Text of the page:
After Bly left Harvard, he decided that he didn’t want to teach at a university — he was inspired by his idol, William Carlos Williams, and also by Wallace Stevens, neither of whom was a career professor. So he returned home to his family’s farm in western Minnesota and began to write. Since he was so far away from a literary community, he wrote frequent long letters to his friends and peers: Donald Hall, Tomas Tranströmer, Galway Kinnell, Louis Simpson, and others. Bly and Hall exchanged letters twice a week for decades, with a rule that they had to respond to each other within 48 hours.

Today is the birthday of British Poet Laureate Carol Ann Duffy (1955) (books by this author). Duffy was born in Glasgow, Scotland, but grew up in Staffordshire, England. She began writing poetry when she was 11 years old, and it was her greatest passion as a teenager. “I’d be in my leather miniskirt and boots up to here,” she once said. “I’d finish work, get paid and would buy 10 cigarettes, a bottle of Hirondelle rosé and a new poetry book, and that would be the rest of my Saturday.” She used to copy out her favorite poems longhand in a notebook. “It was that very physical act that led me to become a writer. It was quite an intimate experience of poetry, and that’s what I’d like us to go back to now with children,” she said. These days, she inspires teenage poets just as she was once inspired; her poems are studied in Britain’s schools. She’s known for treating complicated subjects in an accessible way. “I’m not interested, as a poet, in words like ‘plash’ — Seamus Heaney words, interesting words,” she said. “I like to use simple words, but in a complicated way.”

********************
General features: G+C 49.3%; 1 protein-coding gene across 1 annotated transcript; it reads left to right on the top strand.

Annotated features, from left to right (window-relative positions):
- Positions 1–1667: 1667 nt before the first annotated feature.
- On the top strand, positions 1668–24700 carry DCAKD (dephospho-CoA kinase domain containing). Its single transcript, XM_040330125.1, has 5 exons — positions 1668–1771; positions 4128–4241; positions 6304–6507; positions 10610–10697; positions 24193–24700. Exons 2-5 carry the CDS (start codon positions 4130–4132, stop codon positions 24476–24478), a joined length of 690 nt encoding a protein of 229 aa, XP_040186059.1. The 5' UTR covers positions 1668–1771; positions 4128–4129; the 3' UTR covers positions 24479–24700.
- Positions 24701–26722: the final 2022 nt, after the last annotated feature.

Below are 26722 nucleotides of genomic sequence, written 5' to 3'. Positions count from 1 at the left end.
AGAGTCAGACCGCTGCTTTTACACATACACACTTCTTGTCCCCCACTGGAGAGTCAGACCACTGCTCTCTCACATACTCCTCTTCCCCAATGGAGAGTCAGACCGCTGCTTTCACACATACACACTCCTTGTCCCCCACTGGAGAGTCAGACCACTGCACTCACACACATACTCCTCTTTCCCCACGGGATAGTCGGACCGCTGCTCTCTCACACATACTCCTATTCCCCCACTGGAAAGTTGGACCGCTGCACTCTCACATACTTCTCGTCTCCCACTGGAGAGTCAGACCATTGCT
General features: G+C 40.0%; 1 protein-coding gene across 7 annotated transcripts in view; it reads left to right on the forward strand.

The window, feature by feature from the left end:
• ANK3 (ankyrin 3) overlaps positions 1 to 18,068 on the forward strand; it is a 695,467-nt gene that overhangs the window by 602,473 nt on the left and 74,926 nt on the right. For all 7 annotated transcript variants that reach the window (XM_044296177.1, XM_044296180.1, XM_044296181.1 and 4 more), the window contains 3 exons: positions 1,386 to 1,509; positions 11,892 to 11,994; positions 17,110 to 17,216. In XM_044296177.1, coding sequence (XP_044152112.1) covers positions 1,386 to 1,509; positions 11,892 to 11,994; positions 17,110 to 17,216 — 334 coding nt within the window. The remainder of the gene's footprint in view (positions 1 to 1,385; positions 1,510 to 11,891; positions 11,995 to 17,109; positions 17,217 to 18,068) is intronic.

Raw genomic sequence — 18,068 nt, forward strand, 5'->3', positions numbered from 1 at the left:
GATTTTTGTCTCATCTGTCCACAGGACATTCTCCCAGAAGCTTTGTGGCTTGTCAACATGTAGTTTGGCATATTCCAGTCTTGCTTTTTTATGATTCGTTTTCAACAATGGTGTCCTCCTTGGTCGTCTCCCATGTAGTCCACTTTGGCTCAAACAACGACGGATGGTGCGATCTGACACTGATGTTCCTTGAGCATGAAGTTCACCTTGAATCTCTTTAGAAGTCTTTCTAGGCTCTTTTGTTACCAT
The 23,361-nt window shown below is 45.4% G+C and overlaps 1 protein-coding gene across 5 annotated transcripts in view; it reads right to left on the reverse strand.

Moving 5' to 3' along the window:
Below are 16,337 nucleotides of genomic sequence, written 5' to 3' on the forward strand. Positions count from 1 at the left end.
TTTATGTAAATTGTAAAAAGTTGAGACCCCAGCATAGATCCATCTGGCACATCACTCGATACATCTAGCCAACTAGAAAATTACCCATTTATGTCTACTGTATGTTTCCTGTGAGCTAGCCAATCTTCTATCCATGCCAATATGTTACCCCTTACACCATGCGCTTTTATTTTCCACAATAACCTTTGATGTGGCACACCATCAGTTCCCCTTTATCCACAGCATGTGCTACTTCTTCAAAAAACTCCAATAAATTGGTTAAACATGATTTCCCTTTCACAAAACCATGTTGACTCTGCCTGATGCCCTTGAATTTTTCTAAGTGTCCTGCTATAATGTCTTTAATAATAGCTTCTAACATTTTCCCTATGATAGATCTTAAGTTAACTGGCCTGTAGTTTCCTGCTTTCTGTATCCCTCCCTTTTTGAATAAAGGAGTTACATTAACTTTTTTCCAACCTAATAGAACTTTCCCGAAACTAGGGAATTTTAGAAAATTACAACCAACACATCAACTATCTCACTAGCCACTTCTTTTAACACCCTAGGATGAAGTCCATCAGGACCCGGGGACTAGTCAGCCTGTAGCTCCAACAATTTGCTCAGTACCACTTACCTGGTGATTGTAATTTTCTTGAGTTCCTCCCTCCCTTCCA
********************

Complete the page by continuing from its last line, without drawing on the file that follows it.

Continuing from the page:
Duffy was named Britain’s poet laureate in 2009; she’s the first female poet, the first Scot, and the first openly gay person to serve in that role. In the press conference following her appointment, she said: “Poetry matters to people in this country; poetry is a place we can go to for comfort, celebration, when we’re in love, when we’re bereaved, and sometimes for events that happen to us as a nation. Poetry comes from the imagination, from memories, from experience, from events both personal and public, so I will be following the truth of that and I will write whatever needs to be written.”

Her prize-winning poetry collections include Standing Female Nude (1985), Selling Manhattan (1987), Mean Time (1993), and Rapture (2005). She’s also a playwright, and her plays include Take My Husband (1982), Little Women, Big Boys (1986), and Casanova (2007).